By Joel Hall
Keep Clayton County Beautiful, Inc., and the Clayton County Water Authority, will call upon the community this weekend to help in the effort to maintain the health of the county's waterways.
With the help of volunteers, the county and the water authority will remove trash and debris that has found its way into one of the county's creeks. The 2009 Rivers Alive Stream Cleanup event will be held Saturday, from 10 a.m., to 12 p.m., along Hurricane Creek in Panhandle Park, located at 10930 Panhandle Road in Jonesboro.
Edie Yongue, director of Keep Clayton County Beautiful, Inc., said that for the past several years, the annual cleanup event has targeted a different location each year.
"Last year, we were over at Rex Park and cleaned Tar Creek," Yongue said. "It's making people more aware of the stuff they throw on the ground. With the rain we're having, where do you think it goes? It goes right into the rivers and the creeks and it costs money to clean all of that stuff."
Yongue said that with the recent rains, it is vitally important that the county's streams and rivers are free of contamination. She said the garbage people throw out of their cars clogs the stormwater system and eventually makes its way to the rivers.
"Do you know why [Interstate] 285 got flooded? ... Storm drains," said Yongue. "There was so much stuff in the storm drains that the water couldn't flow freely and get off the interstate. It is crucial that we keep our rivers and streams clean and that we don't contaminate them."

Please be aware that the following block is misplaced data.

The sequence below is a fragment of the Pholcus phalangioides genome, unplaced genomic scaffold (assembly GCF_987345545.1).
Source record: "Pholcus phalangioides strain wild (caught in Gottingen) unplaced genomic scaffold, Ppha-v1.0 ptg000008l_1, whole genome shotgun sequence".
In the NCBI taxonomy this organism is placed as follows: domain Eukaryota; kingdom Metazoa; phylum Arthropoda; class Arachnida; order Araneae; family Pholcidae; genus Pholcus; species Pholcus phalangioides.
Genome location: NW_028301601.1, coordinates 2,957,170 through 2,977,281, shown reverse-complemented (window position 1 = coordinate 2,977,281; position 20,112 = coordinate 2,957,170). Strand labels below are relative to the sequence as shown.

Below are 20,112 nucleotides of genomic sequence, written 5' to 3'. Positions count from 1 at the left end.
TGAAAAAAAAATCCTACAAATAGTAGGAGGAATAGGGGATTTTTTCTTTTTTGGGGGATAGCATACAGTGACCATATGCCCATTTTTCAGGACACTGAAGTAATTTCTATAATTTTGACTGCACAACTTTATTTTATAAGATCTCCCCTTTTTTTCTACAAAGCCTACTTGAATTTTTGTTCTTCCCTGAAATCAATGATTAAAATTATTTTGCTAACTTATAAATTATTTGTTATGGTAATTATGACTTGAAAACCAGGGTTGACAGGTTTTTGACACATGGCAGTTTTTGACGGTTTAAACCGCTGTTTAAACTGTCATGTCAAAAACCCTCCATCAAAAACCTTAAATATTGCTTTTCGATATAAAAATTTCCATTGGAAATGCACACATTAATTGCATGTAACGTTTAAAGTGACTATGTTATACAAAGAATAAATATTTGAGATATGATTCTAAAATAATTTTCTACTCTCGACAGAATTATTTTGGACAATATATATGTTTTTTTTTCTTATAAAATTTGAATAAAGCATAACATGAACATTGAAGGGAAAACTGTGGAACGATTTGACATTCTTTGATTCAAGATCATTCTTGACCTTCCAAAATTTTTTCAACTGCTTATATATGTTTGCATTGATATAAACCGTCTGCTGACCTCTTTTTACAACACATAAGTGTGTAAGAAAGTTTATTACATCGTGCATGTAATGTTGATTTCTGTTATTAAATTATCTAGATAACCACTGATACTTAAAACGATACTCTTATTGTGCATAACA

According to Clayton County Water Authority Storm Water Management Manager Kevin Osbey, last year's cleanup of Tar Creek brought together 70 volunteers, many of them from local high schools, elementary schools and civic groups. He said that last year, volunteers found paint cans, large bags of garbage, tires, sofas, a vehicle transmission, and even a pay phone.
Osbey said the location of this year's cleanup was selected last year by Sgt. 1st Class John Beale, a water authority employee and Georgia Army National Guardsman who was killed in Afghanistan on June 4. Osbey said Beale was instrumental in getting the water authority involved in the project, and that Saturday's event will serve as a way to carry on his legacy.
"We've only been involved as a stormwater utility since 2007," Osbey said. "He has been pretty instrumental in leading the effort. He was really gung-ho about going out and doing recon (reconnaissance) on the various sites that he thought would be good sites for us to work in. He thought it would be a good thing for us to do more cleanups across the county. Next year, we will probably be in the Riverdale area."
According to organizers, staffers at the water authority will give volunteers a short safety briefing and perform water-quality tests on a sample from Hurricane Creek. The tests are part of World Water Monitoring Day, an international education and outreach program that builds public awareness and involvement in protecting water resources.
Osbey said he hopes the event will have an impact on young people, and that the young people will then carry on the message of water-resource conservation.
"Children are our front line in getting information out," Osbey said. "If you educated the children, the children educate the parents. Once they grow, hopefully they will pass it on to their kids."
Volunteers should dress appropriately in outdoor clothing, and are expected to wear boots or closed-toe shoes. Gloves and bags will be provided, and T-shirts will be given to volunteers on a first-come, first-served basis.
To volunteer, call (770) 477-3674.